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investigate your choices, get the facts about university
and discover the truth about student life

Choosing a Course

With over 50,000 different courses to choose from, deciding what to study at university can be a mind boggling process. Unfortunately no one can tell you what to study at university, after all unless you choose a course that you’re really passionate about you’re not going to enjoy your time at university at all.

Whilst this website can’t tell you what to study, we can offer you a little help, advice and guidance to help you choose the course that’s right for you.


Choosing a Subject

Universities offer a much wider range of subjects than you may be used to in school, so there’s definitely something for everybody, whatever your interests or passions.

Subjects at University can be broken down into two main areas, academic and vocational. Academic courses will include some subjects which you may already study in school, such as Geography, History, English and Maths, along with new subjects which you may not have even heard of yet such as Theology, Philosophy and Astrophysics.

Academic courses aren’t necessarily aimed at a particular career, and because of this make a great choice even if you’re not sure what career you want to pursue after university, some people have studied Geography and now work in marketing, some people have studied Biology and now work as project managers and some studied History before going on to become Prime Minister.

If you’re thinking of studying an academic subject, the best advice is to follow your passions and go for a subject that you'll enjoy studying, there’s no point picking a subject you don’t like because chances are you’ll be studying it for at least three years at university.

Unlike academic subjects, vocational courses are aimed at those with a particular career path in mind and courses include subjects such as Law, Medicine, Events Management, Accountancy and Nursing. Many vocational courses also include a placement year giving you the chance to gain real life working experience in your chosen industry (courses involving a placement year are generally refered to as sandwich courses).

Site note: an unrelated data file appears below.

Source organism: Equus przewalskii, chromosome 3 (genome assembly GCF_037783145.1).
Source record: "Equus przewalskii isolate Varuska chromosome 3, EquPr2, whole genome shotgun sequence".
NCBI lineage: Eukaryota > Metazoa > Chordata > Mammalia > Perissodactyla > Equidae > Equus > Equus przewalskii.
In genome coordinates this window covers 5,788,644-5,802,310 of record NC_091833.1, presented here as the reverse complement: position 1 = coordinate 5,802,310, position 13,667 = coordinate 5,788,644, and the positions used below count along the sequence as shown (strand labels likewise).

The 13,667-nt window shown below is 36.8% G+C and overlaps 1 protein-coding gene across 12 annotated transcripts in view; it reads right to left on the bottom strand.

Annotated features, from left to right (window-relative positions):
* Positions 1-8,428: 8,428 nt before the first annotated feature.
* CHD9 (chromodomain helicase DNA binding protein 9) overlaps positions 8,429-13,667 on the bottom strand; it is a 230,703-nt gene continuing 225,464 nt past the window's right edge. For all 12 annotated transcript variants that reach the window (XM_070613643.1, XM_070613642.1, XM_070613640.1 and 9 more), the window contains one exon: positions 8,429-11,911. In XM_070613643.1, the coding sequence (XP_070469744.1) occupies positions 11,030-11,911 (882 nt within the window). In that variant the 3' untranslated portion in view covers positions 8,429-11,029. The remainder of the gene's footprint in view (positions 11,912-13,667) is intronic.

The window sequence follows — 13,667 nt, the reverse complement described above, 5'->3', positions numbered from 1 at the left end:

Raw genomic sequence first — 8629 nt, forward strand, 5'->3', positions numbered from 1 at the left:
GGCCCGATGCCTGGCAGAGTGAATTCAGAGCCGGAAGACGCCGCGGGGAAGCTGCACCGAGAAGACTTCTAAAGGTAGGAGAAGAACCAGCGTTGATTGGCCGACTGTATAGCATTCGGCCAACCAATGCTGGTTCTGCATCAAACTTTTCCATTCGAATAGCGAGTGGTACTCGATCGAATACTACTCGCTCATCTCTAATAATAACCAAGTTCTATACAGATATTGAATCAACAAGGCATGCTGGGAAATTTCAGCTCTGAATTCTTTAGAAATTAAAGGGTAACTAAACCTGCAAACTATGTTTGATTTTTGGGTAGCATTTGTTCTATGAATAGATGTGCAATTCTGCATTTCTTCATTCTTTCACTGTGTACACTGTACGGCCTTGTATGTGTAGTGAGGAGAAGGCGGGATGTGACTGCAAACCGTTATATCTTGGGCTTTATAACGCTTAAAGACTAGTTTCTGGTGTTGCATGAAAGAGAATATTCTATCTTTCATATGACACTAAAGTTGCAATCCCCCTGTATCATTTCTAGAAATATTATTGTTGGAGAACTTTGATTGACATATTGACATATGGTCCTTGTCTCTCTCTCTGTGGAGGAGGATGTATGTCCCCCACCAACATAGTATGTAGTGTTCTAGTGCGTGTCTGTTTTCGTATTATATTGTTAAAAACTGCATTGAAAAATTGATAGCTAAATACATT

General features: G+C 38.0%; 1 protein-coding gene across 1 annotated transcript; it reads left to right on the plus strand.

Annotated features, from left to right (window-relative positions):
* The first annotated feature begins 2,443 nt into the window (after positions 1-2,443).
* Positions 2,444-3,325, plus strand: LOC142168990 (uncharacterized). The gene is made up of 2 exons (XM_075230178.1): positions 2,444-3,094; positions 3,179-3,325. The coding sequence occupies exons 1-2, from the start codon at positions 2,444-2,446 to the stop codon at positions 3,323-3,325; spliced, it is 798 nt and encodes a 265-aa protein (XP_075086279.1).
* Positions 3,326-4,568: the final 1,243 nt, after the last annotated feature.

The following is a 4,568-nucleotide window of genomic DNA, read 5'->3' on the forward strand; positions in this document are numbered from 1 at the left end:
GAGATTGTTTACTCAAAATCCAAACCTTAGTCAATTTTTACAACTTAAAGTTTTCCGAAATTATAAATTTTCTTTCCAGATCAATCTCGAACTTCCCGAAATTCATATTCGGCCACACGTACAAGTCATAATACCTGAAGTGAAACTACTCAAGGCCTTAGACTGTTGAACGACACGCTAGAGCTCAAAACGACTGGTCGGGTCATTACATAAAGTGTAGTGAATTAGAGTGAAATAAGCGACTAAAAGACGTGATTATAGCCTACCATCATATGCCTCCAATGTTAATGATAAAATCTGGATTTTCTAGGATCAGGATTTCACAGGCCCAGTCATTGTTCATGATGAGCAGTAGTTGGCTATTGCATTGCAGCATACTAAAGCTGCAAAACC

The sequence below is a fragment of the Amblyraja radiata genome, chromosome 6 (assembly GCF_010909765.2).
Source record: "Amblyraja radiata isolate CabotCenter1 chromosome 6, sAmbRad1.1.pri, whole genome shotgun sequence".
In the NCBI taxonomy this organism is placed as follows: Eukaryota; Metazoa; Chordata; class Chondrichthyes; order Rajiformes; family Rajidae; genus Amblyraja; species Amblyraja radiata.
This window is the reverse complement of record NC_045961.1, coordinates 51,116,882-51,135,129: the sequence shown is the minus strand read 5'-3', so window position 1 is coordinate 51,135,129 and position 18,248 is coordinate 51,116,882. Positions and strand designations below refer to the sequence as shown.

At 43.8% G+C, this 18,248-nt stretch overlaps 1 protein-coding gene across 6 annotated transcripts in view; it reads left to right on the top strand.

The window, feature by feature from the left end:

If you know what career path you’d like to follow, vocational courses are a great way to get there, and a placement year can offer a real advantage in terms of increasing your employability.

Remember, when choosing what to study at university, pick a course that interests you, matches your talents and matches your future career goals. If you’re totally stuck for ideas, see our web links at the end of this article for some useful online tools to help you choose a subject.

Narrowing it Down

University courses tend to be more specialised than school subjects, allowing you to focus on the particular part of a subject that interests you the most, for example if you love computers, and ICT’s your favourite subject at school, when you get to university there’s a whole host of computing courses to choose from including ICT, Computer Science, Computer Systems Security, Internet Computing, Information Technology, Multimedia Computing, Web Systems Development and quite literally hundreds more specialist courses in just this subject area alone.

Once you’ve decided on a subject area, make sure you look at all of the different courses in that area to find the one that’s right for you – and don’t just look at the course titles, they can sometimes be misleading. Make sure you thoroughly read each course description (on or in the university prospectus) to find out exactly what the course involves, attend university open days and, where possible, speak to current students for an honest opinion.

Different Types of Qualifications

The most common type of qualification studied at university are degrees, such as a Bachelor of Science (BSc) or Bachelor of Arts (BA) qualification, however there are numerous different types and level of qualifications, ranging from Higher Education Certificates to PHD’s.

> Click here to find out more about the different types of higher education qualifications.



Full-time or Part-time

Not all students at university study full-time, with many choosing to study part-time attending university for only one day a week. The plus side of studying part-time is that it gives you plenty of time to work alongside university earning money and gaining valuable experience whilst you study, however the downside is that it will take you twice as long to complete your qualification, with most standard three year degree courses taking six years to complete part-time.